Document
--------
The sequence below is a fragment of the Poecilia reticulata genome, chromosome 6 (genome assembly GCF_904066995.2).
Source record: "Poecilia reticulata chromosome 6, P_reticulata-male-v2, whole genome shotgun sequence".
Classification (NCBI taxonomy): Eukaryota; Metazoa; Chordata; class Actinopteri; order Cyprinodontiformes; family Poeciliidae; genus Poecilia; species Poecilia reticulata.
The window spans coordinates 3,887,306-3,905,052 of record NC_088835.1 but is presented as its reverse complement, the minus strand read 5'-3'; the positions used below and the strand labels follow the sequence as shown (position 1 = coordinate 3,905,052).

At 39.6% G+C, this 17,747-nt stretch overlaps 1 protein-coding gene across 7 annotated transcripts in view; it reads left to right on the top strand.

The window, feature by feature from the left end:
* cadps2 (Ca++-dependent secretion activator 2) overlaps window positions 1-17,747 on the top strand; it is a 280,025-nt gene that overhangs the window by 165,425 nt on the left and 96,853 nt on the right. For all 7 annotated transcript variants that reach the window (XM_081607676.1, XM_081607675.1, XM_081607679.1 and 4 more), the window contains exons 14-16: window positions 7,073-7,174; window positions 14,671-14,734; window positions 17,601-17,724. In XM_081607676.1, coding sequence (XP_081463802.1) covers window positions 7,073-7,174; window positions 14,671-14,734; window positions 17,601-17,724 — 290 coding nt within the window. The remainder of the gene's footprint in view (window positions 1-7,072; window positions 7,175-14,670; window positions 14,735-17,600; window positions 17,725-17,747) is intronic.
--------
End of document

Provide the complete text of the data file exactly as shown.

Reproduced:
The sequence below is a fragment of the Poecilia reticulata genome, chromosome 6 (genome assembly GCF_904066995.2).
Source record: "Poecilia reticulata chromosome 6, P_reticulata-male-v2, whole genome shotgun sequence".
Classification (NCBI taxonomy): Eukaryota; Metazoa; Chordata; class Actinopteri; order Cyprinodontiformes; family Poeciliidae; genus Poecilia; species Poecilia reticulata.
The window spans coordinates 3,887,306-3,905,052 of record NC_088835.1 but is presented as its reverse complement, the minus strand read 5'-3'; the positions used below and the strand labels follow the sequence as shown (position 1 = coordinate 3,905,052).

At 39.6% G+C, this 17,747-nt stretch overlaps 1 protein-coding gene across 7 annotated transcripts in view; it reads left to right on the top strand.

The window, feature by feature from the left end:
* cadps2 (Ca++-dependent secretion activator 2) overlaps window positions 1-17,747 on the top strand; it is a 280,025-nt gene that overhangs the window by 165,425 nt on the left and 96,853 nt on the right. For all 7 annotated transcript variants that reach the window (XM_081607676.1, XM_081607675.1, XM_081607679.1 and 4 more), the window contains exons 14-16: window positions 7,073-7,174; window positions 14,671-14,734; window positions 17,601-17,724. In XM_081607676.1, coding sequence (XP_081463802.1) covers window positions 7,073-7,174; window positions 14,671-14,734; window positions 17,601-17,724 — 290 coding nt within the window. The remainder of the gene's footprint in view (window positions 1-7,072; window positions 7,175-14,670; window positions 14,735-17,600; window positions 17,725-17,747) is intronic.